Have you ever felt like starting your yoga practice by jumping straight into your favorite pose? Sometimes we are so excited – or crunched for time – to get into our asana practice that in the process, we skip the practice of sun salutations.
Many yoga practitioners have experienced some form of injury from their yoga practice. While some yogis accept this as part of the practice, others wonder what they are doing wrong. Injury often happens due to inadequate warm-up before jumping into forward and back bends and other demanding poses. There are many reasons why traditional yoga classes begin with Surya Namaskara, or Sun Salutation.
Warming up is essential to reduce the risk of injury. A sun salutation can be performed 5-15 minutes depending on the total length of your yoga practice, and provides a complete warm-up for the entire body. As rule of thumb, it should be performed for about 1/10 the time of your total practice. Depending on your physical fitness and the intensity of the sun salutation, the duration can vary.
Another way to measure the right amount and duration of a warm-up is that you should be perspiring lightly, your breathing slightly faster. Yet you should not be catching your breath or already feel exhausted.
Sun salutations include cardio, stretching, and core strengthening movements, and increase the blood circulation and body temperature. This helps the muscles get warm and receive fresh oxygen. A warm muscle contracts more forcefully and relaxes faster, which increases the overall strength and function of the muscle.
Sun salutations also increase the blood flow in the spinal cord which results in increased nerve transmission and muscle metabolism. This increase in nerve transmission activates the deeper muscles and tissues. Sun salutations also prepare the heart for increased activity and prevent rapid change in blood pressure by activating the baroreceptors.
Sun salutations lubricate the joints, decrease muscle tension, and increase elasticity of the muscles and the connective tissues, which increases the range of movement around the joints. This decreases the risk of injuries like strains and pulls, as well as soreness after.
The inter vertebral discs get massaged and stimulated, and in turn lubricated from the forward and back bending motions which results in a healthier spine. The overall strength and flexibility of the spine is increased with a regular sun salutation practice.
When the muscles get warm, the temperature of the blood traveling through these muscles also increases. When the temperature of the blood increases, oxygen becomes more easily available to the muscles, which improves the overall endurance of your muscles.
Due to the increase in body temperature during sun salutations, the body increases the secretion of hormones (epinephrine and nor-epinephrine), which are required for the oxygenation process. These hormones increase availability of additional fatty acids and carbohydrates for converting oxygen into energy. Muscles need this energy to cope with the extra tension and load of any physical exertion.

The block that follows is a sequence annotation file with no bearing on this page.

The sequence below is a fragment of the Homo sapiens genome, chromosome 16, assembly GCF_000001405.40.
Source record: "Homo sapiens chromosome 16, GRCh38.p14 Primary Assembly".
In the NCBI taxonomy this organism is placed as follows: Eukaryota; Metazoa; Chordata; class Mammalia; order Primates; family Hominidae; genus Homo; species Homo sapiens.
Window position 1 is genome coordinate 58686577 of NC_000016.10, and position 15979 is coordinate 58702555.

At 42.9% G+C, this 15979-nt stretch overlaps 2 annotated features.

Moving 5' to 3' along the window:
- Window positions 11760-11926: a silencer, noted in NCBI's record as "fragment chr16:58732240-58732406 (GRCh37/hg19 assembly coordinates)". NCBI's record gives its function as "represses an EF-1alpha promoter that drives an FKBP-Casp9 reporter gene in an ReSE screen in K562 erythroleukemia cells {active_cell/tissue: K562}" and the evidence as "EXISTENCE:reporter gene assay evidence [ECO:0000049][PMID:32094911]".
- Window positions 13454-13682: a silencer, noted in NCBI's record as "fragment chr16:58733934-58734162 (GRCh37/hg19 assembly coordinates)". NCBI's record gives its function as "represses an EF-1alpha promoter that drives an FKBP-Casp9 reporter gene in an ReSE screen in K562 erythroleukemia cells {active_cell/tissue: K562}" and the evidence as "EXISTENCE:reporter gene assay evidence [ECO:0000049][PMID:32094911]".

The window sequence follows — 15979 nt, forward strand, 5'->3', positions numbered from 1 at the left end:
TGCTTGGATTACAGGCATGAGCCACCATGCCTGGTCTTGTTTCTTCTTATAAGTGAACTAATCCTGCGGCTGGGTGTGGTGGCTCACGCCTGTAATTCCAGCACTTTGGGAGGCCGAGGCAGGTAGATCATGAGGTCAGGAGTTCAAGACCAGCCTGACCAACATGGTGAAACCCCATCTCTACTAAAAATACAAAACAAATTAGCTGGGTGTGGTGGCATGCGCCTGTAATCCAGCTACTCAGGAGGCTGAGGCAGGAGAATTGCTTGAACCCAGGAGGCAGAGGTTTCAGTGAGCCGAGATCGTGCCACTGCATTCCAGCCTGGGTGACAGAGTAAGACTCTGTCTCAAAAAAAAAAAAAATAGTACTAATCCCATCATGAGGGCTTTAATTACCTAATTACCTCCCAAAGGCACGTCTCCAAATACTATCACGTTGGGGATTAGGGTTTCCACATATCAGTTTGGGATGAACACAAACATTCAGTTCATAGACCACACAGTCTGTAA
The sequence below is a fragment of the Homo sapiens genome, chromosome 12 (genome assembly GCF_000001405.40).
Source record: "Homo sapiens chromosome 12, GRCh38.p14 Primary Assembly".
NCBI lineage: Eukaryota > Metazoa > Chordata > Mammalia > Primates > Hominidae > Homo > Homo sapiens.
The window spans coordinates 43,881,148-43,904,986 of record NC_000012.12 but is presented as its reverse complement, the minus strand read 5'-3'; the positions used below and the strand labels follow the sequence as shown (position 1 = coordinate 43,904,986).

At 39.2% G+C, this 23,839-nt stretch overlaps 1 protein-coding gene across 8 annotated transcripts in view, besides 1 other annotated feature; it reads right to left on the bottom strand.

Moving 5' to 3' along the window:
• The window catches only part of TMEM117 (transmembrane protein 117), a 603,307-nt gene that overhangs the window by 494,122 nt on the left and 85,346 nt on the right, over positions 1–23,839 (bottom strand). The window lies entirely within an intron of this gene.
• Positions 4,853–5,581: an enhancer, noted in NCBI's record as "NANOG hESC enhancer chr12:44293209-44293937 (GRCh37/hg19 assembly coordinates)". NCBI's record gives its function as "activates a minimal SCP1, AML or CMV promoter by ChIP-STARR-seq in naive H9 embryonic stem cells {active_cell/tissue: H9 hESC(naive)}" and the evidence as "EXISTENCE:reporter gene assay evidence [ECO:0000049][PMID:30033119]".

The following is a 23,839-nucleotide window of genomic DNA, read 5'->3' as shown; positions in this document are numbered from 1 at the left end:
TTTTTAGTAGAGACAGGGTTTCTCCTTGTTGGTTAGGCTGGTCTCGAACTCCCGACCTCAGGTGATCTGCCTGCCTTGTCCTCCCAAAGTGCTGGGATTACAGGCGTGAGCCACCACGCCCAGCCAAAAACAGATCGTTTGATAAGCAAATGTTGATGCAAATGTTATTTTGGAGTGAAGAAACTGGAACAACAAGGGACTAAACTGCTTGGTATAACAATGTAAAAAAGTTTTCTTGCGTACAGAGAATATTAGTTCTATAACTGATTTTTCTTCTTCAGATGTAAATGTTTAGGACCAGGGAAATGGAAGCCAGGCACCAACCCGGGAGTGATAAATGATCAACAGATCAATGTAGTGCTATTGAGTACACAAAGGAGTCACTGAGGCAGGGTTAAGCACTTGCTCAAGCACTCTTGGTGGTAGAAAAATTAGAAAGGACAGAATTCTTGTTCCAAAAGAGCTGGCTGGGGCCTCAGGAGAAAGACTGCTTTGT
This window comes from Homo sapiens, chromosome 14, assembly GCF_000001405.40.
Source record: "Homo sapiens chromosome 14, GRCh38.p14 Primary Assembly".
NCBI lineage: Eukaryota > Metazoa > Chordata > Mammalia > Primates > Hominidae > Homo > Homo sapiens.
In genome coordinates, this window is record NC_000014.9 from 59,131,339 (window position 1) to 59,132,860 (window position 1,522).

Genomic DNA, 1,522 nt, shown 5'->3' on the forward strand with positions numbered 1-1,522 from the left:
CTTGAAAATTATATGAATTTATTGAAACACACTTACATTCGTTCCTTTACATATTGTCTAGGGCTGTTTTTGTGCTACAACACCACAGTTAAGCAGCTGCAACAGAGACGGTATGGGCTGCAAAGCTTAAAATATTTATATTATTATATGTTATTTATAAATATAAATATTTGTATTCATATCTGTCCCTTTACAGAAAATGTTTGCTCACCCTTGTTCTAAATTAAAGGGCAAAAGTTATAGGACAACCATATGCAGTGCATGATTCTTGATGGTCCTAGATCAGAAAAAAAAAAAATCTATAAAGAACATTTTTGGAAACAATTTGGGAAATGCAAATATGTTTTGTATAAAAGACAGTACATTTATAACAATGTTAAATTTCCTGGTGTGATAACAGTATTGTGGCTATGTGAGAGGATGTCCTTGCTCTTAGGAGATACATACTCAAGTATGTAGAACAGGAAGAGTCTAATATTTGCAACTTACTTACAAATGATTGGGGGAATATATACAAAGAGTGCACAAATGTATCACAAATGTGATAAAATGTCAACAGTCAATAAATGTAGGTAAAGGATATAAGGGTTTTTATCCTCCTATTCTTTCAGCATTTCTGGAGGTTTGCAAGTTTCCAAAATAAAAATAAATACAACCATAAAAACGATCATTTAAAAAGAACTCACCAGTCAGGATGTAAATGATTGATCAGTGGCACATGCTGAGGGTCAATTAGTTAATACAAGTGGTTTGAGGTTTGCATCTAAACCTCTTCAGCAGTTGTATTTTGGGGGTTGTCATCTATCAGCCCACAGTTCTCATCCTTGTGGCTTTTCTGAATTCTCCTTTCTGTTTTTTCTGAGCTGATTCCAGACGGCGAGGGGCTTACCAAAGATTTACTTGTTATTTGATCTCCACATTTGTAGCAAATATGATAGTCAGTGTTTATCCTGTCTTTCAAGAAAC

Sometime we tend to hold the breath during challenging poses (or any challenging situation in life). In a traditional sun salutation, the movements are coordinated with the breath, and each movement lasts a full breath. This helps improve body-breath coordination. Such coordination is useful for maintaining the proper breathing pattern throughout your yoga practice, so you can maintain the one breath to one motion flow for optimal safety, concentration, and performance.
Due to the complexity of the movements and breath coordination during Surya Namaskara, concentration and focus is required. Your mind gets tuned and prepared for the upcoming asana practice when you start with sun salutations. It is easy to get injured if the mind is in an unfocused or stressed state. Sun salutations increase your overall awareness and concentration, which is essential for a fruitful yoga (and meditation) practice.
There are many compelling reasons to make sure you include sun salutations in your physical yoga practice. They build physical strength and endurance, they warm up the entire body, and they help cultivate presence in your practice. Sun salutations have been practiced for thousands of years to celebrate the life-giving energy of the sun, and to acknowledge that same energy within yourself. Namaste!
This is a re-post from Yogiapproved.com (you can see the original post here: https://www.yogiapproved.com/yoga/5-important-reasons-never-skip-sun-salutations/)
Ram Jain (E-RYT 500) is the founder of Arhanta Yoga Ashrams and the main teacher of the different yoga teacher training’s the Arhanta Yoga Ashram offers in both Europe and India.
He teaches professional Yoga teacher training, Yin Yoga, Philosophy, Anatomy and Physiology, and Advanced Asanas in India & The Netherlands. Ram started teaching in 1998 and he has trained over 4000 yoga teachers worldwide.